“Slovenian Mardi Gras”

On Friday and Saturday, March 1st and 2nd, we spent quite a bit of time enjoying the festivities of the Cleveland Kurentovanje Carnival, or “Slovenian Mardi Gras.”  This festival celebrates the end of winter and the coming of Spring which will officially arrive on March 20th, although Accuweather indicates that those of us in Cleveland will be the recipient of temperatures in the consistent 40’s a few days before that time.

Founded in 2013 and organized by volunteers like Ms. Mary Ann Vogel and Ms. Vickie Zak, who serve on the ad hoc committee, the mission of Cleveland Kurentovanje is to promote and celebrate Slovenian culture; to create a fun experience for festival-goers, and to use the energy from the event to contribute to the momentum in the St. Clair-Superior neighborhood, which historically was the home for generations of Slovenian immigrants.

(see http://www.clevelandkurentovanje.com/about/)

Actually the festival was composed of various happenings from February 25th through March 2nd which mostly took place at either the Slovenian Museum and Archives or the Slovenian National Home on St. Clair Avenue.  One of the events that we are sorry that we missed was a presentation by Slovenian Consul General Mr. Andrej Rode regarding Slovenian dual citizenship that took place earlier in the week.

We, ourselves, got involved on Friday evening when we attended the “Kurent Jump” at the Hermit Club at Hofbräuhaus Cleveland on Chester Avenue which marked the arrival of the “kurents” which, as we know, are either feathery or horned creatures clothed in sheepskin and wearing chains with clanging bells attached. In accordance with their purpose of frightening away winter, they look scary enough to do so and carry large clubs to ensure success.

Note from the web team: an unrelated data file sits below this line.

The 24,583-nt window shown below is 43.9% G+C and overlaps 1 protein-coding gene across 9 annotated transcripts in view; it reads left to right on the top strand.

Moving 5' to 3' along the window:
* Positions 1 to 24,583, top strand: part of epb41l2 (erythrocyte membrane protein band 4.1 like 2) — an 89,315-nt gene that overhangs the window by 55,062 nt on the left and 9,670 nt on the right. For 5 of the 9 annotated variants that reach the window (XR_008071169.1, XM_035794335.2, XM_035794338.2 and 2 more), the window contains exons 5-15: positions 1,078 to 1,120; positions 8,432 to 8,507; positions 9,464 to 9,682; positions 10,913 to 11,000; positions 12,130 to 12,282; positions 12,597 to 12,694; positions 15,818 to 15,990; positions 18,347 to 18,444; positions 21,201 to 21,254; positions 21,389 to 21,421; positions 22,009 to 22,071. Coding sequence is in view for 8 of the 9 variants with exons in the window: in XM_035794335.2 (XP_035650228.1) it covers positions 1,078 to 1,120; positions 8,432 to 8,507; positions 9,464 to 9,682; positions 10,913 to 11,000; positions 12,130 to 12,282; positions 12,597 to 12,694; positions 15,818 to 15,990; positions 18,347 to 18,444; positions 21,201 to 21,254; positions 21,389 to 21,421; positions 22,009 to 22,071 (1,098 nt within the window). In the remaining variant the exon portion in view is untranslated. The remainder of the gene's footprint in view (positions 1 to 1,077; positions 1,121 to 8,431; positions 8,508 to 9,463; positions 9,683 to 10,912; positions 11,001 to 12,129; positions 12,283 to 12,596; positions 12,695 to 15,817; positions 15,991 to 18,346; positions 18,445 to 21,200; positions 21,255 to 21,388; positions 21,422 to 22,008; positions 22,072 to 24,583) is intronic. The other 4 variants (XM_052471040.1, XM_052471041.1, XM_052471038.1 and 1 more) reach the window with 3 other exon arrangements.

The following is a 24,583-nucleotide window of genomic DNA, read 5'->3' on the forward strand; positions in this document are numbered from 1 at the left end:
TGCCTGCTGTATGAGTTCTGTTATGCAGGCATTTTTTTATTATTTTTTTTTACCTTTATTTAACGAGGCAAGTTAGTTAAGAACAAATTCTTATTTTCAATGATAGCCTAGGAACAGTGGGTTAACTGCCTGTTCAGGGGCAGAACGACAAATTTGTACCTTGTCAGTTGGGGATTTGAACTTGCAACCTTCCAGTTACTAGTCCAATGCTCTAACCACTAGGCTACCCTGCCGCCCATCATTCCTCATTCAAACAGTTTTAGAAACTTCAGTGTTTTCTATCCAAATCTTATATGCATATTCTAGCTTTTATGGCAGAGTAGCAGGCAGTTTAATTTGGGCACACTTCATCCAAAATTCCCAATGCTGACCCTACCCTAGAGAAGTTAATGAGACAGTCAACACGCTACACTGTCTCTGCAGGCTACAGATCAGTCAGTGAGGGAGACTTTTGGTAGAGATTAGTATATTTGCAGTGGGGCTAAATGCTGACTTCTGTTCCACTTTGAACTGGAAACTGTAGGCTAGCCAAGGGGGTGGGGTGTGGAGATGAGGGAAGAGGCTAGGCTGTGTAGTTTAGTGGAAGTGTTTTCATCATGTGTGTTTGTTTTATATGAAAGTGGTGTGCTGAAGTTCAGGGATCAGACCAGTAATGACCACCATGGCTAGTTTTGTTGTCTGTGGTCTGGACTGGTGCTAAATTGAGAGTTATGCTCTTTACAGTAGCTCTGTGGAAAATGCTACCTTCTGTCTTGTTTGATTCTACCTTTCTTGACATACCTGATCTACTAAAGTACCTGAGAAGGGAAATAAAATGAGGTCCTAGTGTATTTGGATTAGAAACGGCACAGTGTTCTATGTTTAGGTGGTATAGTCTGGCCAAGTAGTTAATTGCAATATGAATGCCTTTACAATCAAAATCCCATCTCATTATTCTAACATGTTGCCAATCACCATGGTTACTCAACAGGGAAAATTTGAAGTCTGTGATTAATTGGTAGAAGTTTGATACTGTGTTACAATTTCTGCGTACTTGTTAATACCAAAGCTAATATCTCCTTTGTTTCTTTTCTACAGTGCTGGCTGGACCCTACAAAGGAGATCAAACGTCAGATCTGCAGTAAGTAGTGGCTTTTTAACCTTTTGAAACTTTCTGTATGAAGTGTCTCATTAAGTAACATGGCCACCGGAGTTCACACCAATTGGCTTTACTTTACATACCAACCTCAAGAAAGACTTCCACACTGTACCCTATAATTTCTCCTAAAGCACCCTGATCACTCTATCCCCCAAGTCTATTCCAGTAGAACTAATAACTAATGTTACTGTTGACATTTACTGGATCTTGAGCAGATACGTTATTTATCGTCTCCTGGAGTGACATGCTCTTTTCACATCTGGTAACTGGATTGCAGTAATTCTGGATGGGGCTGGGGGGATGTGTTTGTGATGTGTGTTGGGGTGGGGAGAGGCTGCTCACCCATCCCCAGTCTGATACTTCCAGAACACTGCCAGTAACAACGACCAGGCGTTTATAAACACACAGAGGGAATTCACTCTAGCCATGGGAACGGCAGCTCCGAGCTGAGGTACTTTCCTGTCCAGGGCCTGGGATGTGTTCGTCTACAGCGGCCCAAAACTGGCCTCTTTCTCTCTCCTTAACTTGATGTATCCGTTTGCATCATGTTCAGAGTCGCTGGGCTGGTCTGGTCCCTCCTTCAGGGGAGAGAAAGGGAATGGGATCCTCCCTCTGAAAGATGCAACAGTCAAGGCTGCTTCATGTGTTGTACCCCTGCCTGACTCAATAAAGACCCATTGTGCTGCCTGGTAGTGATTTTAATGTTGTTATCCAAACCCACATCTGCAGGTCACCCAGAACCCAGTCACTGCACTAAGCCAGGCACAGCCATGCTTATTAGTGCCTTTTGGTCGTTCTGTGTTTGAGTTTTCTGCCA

While we waited for the kurents to arrive, we listened to the Rob DeBlander and his polka band (from Detroit) and munched on Slovenian pastry. Finally, around 8pm, all of us put on our overcoats and gathered by the large, warm bonfire outside on the patio to greet the kurents with loud cheers laced with musical accompaniment.

The next day we bundled up warm and headed over to the Slovenian National Home to watch the Kurentovanje parade that begin at noon. Ms. Vogel acted as the announcer and reminded us that the Slovenian culture is distinguished by the traits of close families, great food and hospitality. We also learned that not only had festival-goers come to us from all over Ohio as well as Pennsylvania, Michigan, and Wisconsin; in fact, there were even a small number of participants who were actually from Slovenia and, yes, a couple of them had dual citizenship

Before the parade started, we did a walk-through of the festival that was taking place inside where, not surprisingly, we found the pierogi line to be a bit long but we still had time to say hello to our friend Mr. Alan Dutka, the author of such books as “Slovenians in Cleveland” and Ms. Betty Bilicic, Sales Manager with Kollander World Travel who were both tabling there.

Soon it was time to brave the cold and watch the parade which was composed of entries from such places as  St. Vitus Adult Slovenian School; PIAST, the Polish Folk Song and Dance Ensemble; the American Red Cross; the PIRC Company which does landscaping/snowplowing owned and operated by a family of Slovenian descent; St. Martin De Porres High School; as well as those from the Cleveland Museum of Art’s Parade in the Circle who enacted a caterpillar and butterfly..

In addition, there was a float depicting the highest mountain peak in Slovenia and, of course, the kurents who were, once again, gratefully received by all of us who hoped that they would do well  in their quest to bring spring upon us, especially in light of formidable heating bills…